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Cutting Opal glasses

For discussion of processes related to using Bullseye glass, including kilnforming and kilncasting, torchwork, blowing and stained glass.

Re: Cutting Opal glasses

Postby tommckay » Fri Jan 22, 2010 8:05 pm

I am part of an adult community & work mostly in the studio. There are about 30 of us use the studio & we are exclusive Bullseye users. All of us this past 6 months have complained at cutting white 000013-0030. Our glass is all stored in the studio at an even nice 70 degrees. We did read, and some of us know about cold glass cutting, but we are not so sure that this is the problem this time. The electric pad was very interesing solution. We would be interested to try that. I wonder what the surface temp needs to be to make cutting easier?
BTW I was vitalspark. I am not so vital now my username has changed!!
Scotland Forever !!
tommckay
 
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Re: Cutting Opal glasses

Postby Lani McGregor » Sat Jan 23, 2010 8:31 am

Ach, a McKay! On the highly obscure chance that you are related to Mr Mackay the Butcher who until lately made the Glass World’s Most Beloved Meat Pies out of a small shop down the main street from North Lands Creative Glass in Caithness, Scotland, may I say I loooooove your clan!

But on a more serious note: huge thanks for reporting on your group’s experiences with 0013 white opal. This is exactly the kind of information that helps us address product problems.

For oldtimers, this won’t be news, but on the off-chance that a newbie exists who isn’t familiar with the reasons behind the differences in cutting opals vs transparents:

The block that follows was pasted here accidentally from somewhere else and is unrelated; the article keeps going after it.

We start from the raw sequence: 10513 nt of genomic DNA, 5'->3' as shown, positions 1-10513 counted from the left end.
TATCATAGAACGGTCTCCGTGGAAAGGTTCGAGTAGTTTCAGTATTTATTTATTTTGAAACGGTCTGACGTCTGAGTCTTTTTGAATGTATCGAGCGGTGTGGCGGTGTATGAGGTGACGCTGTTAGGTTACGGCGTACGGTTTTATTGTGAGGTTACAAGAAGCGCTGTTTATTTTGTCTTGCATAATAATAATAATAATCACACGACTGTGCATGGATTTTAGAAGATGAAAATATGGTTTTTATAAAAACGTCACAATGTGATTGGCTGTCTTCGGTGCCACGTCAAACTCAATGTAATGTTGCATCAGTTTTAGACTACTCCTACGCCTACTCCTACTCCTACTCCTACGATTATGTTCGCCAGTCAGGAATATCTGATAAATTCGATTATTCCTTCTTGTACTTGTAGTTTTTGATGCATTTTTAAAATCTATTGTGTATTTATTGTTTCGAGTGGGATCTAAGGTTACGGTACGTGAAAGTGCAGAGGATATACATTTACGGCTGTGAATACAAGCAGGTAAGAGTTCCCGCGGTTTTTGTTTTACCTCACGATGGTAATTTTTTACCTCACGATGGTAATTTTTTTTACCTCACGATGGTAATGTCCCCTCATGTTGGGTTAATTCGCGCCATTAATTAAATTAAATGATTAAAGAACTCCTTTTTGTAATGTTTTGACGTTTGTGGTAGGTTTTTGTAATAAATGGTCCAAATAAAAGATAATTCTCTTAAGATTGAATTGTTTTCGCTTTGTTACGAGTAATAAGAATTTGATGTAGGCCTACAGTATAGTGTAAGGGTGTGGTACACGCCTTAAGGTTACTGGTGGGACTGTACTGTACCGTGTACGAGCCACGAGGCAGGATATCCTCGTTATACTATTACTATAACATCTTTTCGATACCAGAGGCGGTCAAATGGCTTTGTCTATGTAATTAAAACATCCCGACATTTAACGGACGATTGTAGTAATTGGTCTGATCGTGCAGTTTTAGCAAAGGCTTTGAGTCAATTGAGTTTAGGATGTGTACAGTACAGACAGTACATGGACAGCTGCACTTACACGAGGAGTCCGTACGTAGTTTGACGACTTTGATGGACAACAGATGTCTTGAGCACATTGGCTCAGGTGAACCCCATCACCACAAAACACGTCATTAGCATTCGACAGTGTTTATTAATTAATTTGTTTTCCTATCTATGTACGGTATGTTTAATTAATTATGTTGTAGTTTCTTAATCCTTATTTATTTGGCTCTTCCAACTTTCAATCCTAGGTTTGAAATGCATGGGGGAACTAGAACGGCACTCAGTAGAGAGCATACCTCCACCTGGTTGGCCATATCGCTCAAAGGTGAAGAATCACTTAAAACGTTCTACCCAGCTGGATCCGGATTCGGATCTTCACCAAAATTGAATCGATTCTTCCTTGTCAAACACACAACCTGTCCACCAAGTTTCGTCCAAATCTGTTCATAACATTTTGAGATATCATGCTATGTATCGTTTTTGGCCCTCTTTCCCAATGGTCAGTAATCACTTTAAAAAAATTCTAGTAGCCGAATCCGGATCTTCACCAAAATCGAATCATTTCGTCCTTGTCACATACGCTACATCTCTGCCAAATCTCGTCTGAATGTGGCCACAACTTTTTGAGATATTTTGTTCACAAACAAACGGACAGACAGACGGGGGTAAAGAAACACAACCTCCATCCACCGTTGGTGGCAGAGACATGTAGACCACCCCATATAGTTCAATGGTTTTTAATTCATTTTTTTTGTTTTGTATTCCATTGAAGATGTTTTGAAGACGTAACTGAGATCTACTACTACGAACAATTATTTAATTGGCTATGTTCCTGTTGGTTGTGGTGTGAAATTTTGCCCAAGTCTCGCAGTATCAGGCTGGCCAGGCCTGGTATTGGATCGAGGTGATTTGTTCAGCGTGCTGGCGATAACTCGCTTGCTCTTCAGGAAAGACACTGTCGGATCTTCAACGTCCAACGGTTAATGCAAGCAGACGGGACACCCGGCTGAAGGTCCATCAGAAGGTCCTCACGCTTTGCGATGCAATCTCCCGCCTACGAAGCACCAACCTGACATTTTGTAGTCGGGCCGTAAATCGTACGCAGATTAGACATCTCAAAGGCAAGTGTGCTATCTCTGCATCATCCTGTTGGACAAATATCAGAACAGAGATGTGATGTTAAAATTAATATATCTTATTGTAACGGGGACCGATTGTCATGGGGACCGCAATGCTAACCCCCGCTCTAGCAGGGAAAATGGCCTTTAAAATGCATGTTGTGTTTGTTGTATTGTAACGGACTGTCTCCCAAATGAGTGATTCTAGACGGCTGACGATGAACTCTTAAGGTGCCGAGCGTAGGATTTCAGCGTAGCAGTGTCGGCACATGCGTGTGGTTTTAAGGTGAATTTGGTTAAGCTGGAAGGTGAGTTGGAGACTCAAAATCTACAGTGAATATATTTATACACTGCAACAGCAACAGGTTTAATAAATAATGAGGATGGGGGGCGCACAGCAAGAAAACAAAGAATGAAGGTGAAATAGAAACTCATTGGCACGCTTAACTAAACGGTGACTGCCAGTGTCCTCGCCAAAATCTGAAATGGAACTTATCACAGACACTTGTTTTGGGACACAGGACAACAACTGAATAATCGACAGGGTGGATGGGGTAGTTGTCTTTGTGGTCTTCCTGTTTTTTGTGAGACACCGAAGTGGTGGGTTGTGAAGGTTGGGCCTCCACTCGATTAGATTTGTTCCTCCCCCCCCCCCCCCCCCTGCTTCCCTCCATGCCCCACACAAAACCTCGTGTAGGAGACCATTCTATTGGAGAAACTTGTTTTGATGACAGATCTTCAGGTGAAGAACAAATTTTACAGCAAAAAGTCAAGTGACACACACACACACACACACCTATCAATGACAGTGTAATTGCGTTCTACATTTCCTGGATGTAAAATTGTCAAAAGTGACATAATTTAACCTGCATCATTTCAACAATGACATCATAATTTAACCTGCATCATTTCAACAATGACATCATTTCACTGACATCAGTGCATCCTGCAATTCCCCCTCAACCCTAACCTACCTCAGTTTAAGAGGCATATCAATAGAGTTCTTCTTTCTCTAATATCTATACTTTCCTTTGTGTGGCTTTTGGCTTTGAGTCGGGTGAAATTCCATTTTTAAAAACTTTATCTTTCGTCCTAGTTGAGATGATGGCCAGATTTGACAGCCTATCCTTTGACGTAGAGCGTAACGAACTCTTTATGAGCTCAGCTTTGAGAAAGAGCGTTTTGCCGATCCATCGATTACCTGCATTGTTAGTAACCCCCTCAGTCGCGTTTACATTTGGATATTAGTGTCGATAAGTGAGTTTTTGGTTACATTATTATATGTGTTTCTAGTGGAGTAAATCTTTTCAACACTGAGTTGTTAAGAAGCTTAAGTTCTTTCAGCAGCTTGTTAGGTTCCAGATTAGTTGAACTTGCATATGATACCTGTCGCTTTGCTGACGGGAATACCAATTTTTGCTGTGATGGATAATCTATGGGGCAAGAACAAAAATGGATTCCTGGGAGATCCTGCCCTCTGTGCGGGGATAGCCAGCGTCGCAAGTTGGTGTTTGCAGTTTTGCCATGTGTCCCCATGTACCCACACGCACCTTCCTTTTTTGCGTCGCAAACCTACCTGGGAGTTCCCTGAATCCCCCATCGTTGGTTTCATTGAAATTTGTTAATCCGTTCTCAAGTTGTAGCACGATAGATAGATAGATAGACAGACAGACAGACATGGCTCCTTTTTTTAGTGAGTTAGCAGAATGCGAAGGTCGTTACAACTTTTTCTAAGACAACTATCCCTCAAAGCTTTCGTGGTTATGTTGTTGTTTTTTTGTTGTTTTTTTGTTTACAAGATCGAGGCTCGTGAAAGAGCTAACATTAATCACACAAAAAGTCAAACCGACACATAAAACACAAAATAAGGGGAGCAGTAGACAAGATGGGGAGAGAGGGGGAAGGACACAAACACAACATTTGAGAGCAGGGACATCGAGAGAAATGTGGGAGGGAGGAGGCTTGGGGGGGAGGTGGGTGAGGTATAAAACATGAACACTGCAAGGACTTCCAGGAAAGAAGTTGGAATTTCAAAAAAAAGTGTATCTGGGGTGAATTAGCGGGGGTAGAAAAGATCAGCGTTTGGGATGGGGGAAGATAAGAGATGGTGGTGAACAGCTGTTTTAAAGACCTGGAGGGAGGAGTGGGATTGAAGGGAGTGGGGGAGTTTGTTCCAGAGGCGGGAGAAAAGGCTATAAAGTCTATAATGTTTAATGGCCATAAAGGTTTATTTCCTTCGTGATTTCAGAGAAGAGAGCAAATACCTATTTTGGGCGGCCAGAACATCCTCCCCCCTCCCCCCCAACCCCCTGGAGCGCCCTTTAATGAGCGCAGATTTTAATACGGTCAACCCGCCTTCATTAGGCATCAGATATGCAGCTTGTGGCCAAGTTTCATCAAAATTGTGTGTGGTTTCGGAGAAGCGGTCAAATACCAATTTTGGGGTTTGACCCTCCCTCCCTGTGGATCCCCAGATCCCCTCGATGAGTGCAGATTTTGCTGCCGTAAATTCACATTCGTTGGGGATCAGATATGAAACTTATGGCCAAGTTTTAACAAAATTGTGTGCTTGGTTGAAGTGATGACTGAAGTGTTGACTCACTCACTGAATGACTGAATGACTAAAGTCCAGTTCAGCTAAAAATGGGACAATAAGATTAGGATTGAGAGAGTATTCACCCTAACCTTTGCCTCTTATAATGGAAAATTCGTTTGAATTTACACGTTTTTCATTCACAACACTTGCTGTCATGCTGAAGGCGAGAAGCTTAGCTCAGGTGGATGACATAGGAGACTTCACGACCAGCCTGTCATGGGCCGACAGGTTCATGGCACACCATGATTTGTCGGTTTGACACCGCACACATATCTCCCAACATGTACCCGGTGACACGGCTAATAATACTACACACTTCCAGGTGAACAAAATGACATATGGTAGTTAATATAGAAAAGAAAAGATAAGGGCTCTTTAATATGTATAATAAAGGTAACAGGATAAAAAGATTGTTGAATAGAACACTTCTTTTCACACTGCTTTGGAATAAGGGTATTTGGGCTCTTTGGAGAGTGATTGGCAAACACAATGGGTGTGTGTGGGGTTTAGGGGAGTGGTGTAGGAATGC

It is the amorphous structure of glass that allows it to be cut as easily as it is.
An opal glass is created by the controlled growing of a crystalline matrix within the body of the glass. This is essentially an early step on the road to devitrification – or the process of the material becoming an “un-glass”. Ever tried to cut badly devitrified glass? It’s a nightmare.

This is the glass chemist’s challenge: to create a glass that has started down the path of devitrification, but stops short.

Opal glasses will always be more challenging to cut than transparents, and some opals will be more challenging than others. I am going out on a limb here and indulging in some unsubstantiated theorizing, but I’d suggest that the denser an opal is, the more “un-glassy” it is and the more difficult it will be to cut.

0013 was – at users’ request – designed to be the densest of all our white opals. That density may guarantee that it will always, by its very nature, be the most challenging to cut.

That being said, we’ve made a limited number of sheets of 0013 in ¼ inch thickness from various melts of 0013. Dan has been cutting them – albeit in straight cuts – and is convinced that the cutting pressure (light vs a heavy pressure is best) is hugely more important in cutting this glass than any other factor.

Myself, I like Steve’s idea of marketing Bullseye branded heating pads.

Sorry. Didn’t mean to write a book on this. Must have been drunk on the memory of Mr Mackay’s pies…..

Lani
Lani McGregor
 
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Joined: Wed Aug 06, 2008 2:13 pm
Location: Portland, Oregon, USA

Re: Cutting Opal glasses

Postby weditt » Sun Jan 24, 2010 10:08 am

Thanks, guys. I've had the same problem cutting glass when my studio drops into the 40's. I just figured I was a mow-ron. I feel better about the yucky cuts, and got a good laugh as well! (and so did my husband, who loved the knitted tea-cozies for frit jars idea - given that the frit jars are overtaking my studio space...). In any case, I have added a heating pad to my list of art supplies I need to pick up. (I live out in the boonies - nothing is convenient, except my garden). If it weren't for internet, I could never enjoy playing with glass.
weditt
 

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